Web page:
1. The Molly Brown house is here in Denver, gorgeous, but too ornate for me, I prefer Craftsman and simpler. There’s also a Victorian house with a toy museum in it near the zoo and natural history museum. Still has it’s original woodwork etc but the furniture is mostly long gone, and it’s full of old toys, dolls and a huge living room full of doll houses! lots of fun… Near Fredericksburg VA is George Washington’s brother’s farm, where George grew up. The original house burned and was rebuilt in 1809 I think. It’s being restored by the Smithsonian as well as the Historic Williamsburg Society. We went there in 1987 in midst of reno. If you google GW’s boyhood farm, you’ll come up with it. It has the outdoor kitchen, and the center hall house is fairly simple. The kitchen was fab, but I can imagine how hot a brick building with a huge open fireplace would have been for the servants! Thanks for sharing the home, it’s beautiful in it’s bare bones, isn’t it!

    sharon in CO

  2. Good Morning Carole! This was amazing to see, thank you for sharing it with us! I have always enjoyed going through historic homes and businesses that have been set up for touring like this. I do not think there are very many right in our general area but our center of town is filled with homes that were built over 100 years ago and they are always occupied by people who want to help preserve them. Thank you for sharing this with us and have a fantastic creative day!

  3. Loved your photo tour today. I live in Hull, England (Kingston Upon Hull is the official name) birth place of William Wilberforce (who helped abolish the slave trade) and his home is now a free museum. All museums in Hull are free entry.
    https://en.wikipedia.org/wiki/William_Wilberforce
    Next year Hull takes it’s turn as *HULL CITY OF CULTURE 2017* and there will be different events happening every day of the year.
    https://www.hull2017.co.uk/
    I guess I will be taking lots of photo’s throughout the year 🙂 Hope you’re still enjoying your break.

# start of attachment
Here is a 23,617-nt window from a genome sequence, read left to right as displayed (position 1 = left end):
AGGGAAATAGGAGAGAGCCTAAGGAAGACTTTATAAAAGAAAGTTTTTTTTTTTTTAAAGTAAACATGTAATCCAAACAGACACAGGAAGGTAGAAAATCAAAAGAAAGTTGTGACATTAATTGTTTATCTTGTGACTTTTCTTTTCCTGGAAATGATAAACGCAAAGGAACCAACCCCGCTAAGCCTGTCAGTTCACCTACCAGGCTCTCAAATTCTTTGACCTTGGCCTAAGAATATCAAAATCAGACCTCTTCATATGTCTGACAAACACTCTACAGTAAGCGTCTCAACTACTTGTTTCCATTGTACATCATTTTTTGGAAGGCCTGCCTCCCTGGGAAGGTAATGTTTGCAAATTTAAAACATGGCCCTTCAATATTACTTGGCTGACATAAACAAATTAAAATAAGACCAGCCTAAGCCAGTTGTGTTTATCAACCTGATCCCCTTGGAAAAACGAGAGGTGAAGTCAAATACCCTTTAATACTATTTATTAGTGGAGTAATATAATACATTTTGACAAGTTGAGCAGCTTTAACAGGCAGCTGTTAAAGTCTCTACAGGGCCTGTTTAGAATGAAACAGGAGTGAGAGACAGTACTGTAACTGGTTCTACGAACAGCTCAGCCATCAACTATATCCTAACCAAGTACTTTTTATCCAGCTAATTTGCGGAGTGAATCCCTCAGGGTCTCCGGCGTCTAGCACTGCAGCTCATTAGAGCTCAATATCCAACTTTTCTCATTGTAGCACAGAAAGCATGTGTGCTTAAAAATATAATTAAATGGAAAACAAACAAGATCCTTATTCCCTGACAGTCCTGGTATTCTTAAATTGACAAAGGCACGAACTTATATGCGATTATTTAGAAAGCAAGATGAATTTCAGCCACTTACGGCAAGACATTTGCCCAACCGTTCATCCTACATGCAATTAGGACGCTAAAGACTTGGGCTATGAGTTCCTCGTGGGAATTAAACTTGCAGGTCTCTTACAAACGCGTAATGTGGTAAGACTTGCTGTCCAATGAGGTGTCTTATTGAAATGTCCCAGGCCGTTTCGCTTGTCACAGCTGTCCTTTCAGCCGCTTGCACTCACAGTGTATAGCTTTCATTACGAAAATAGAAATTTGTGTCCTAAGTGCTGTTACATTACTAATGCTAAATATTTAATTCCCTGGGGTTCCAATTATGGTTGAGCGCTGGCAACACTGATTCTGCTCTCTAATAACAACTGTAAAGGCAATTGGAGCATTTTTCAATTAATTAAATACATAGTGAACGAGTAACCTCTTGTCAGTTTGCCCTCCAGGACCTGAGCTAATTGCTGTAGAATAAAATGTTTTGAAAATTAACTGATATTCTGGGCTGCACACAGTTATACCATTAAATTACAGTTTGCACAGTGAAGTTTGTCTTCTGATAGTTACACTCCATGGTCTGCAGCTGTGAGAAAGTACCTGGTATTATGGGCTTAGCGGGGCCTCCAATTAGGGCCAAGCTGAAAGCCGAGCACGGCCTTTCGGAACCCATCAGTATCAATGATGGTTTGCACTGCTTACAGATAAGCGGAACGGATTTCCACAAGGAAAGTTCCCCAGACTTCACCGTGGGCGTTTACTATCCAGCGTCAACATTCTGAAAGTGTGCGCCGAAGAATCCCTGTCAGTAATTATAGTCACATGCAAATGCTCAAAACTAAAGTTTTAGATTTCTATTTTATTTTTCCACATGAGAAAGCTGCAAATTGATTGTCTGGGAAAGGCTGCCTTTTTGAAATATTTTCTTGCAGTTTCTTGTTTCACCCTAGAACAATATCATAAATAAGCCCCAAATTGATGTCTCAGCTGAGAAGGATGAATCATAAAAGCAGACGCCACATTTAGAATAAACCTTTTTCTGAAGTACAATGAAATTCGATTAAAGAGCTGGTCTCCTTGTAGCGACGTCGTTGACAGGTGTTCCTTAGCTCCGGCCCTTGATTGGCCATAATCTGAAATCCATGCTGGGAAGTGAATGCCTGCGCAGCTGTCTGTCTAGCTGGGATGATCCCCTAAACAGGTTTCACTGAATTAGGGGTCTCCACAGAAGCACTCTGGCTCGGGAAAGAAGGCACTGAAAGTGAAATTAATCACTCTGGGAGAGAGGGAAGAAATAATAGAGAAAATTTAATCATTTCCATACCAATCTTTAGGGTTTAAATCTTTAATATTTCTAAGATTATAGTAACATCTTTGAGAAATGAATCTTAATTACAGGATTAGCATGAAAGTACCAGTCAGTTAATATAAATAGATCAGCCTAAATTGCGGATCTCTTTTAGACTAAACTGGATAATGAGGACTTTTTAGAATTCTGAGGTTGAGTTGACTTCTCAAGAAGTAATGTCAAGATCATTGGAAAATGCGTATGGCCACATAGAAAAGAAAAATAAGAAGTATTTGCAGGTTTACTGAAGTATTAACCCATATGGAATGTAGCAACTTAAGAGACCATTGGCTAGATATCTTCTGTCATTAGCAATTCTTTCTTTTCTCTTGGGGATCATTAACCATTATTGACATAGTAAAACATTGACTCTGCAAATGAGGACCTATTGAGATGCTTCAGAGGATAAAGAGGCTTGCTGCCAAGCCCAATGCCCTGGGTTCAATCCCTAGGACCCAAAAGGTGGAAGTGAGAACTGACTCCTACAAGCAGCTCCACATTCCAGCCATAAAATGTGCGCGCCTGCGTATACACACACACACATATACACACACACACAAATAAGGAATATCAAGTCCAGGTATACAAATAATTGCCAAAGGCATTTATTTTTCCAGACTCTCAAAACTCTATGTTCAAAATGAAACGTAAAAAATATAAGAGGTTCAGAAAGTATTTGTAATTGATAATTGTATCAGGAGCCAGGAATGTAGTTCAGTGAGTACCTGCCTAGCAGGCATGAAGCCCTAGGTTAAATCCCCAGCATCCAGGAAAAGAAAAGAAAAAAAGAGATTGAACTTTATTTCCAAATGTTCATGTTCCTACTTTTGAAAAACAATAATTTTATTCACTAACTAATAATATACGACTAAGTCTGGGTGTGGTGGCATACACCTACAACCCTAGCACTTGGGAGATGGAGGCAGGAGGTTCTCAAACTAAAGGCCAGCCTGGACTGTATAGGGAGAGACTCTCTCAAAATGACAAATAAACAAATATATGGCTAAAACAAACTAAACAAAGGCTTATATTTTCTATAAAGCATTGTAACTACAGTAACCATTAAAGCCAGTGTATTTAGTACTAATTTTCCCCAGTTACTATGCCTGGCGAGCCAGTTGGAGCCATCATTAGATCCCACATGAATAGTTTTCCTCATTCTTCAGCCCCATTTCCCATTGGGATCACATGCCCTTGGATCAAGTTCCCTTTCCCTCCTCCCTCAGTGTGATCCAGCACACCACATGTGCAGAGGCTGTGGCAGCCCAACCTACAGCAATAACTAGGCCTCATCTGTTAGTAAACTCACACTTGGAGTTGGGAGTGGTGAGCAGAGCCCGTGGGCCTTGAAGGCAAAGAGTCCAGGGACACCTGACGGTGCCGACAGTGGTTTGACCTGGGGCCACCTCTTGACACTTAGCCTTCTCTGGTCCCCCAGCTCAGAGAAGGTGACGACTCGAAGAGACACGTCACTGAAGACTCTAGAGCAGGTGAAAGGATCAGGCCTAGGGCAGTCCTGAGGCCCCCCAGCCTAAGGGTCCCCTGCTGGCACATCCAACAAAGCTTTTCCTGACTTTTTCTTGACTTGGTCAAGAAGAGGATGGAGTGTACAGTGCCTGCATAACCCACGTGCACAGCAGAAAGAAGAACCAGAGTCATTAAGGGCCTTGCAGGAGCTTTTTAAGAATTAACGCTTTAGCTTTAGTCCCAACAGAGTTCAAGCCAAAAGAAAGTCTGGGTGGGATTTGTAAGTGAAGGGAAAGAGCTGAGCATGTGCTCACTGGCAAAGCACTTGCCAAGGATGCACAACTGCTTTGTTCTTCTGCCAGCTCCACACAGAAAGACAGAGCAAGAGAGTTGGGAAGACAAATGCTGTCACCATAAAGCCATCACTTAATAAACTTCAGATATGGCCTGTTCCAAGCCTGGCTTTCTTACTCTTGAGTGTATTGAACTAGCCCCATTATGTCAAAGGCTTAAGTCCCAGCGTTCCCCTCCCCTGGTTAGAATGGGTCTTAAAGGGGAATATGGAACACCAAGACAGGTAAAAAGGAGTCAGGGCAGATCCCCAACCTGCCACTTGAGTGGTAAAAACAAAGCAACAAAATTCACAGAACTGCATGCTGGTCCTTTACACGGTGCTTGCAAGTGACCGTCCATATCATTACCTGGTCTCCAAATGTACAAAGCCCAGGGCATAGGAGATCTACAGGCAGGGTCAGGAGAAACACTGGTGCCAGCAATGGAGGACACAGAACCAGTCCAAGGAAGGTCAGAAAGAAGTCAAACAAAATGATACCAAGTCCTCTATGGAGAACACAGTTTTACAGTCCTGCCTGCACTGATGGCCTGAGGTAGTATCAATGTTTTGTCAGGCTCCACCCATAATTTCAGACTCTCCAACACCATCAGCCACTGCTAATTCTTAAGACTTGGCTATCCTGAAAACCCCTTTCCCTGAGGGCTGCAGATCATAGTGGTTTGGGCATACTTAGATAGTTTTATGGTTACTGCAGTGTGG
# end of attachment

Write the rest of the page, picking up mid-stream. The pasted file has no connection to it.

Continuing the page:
4. I loved the pictures of the stately home. The woodwork detail is awesome, imagine what it would cost to duplicate today. Near me, in Boulder City, Nevada there is the Boulder Dam Hotel. It is quite lovely. I have had lunch there. It was built in 1933 during the building of the dam. Shirley Temple once stayed there. There are few truly old sites here compared to North and South Carolina.

  5. We have the George Eastman House(Kodak) in Rochester. Haven’t been there in awhile. Thanks for all the info. The Hull celebration in England sounds grand.

  6. I’m sure there are lots of historic homes here but favorite is from when we lived in Springfield Il. and there was a completely restored Frank Lloyd Wright home… the Dana Thomas House. It was within walking distance if where we lived so my daughter and I went there often. They would decorate it with the seasons and it was beautiful ♥

  7. Our house is 150 years old, and there are several beautiful homes in Port Hope which are open occasionally to the public (the local Architectural Conservation Association runs an annual fundraising event), but other than that I haven’t visited any historic museums or homes in recent years. It is funny how often we forget to be tourists in our own home town, and yet there are usually many fascinating things to see and do.

  8. Very nice post, thanks for sharing- Have a nice time where ever you are. Loredana

  9. What beautiful architecture with those grand columns and intricate details. I love touring historical houses. I don’t think I have been to many in New Jersey but I spent the day touring some “cottages” in Newport, RI years ago and was just blown away! Thanks for taking us on a tour and for joining the Take Me Away party!
    Shelley

  10. What an incredible historical house. Thanks for sharing on Take Me Away. Glad I found your blog!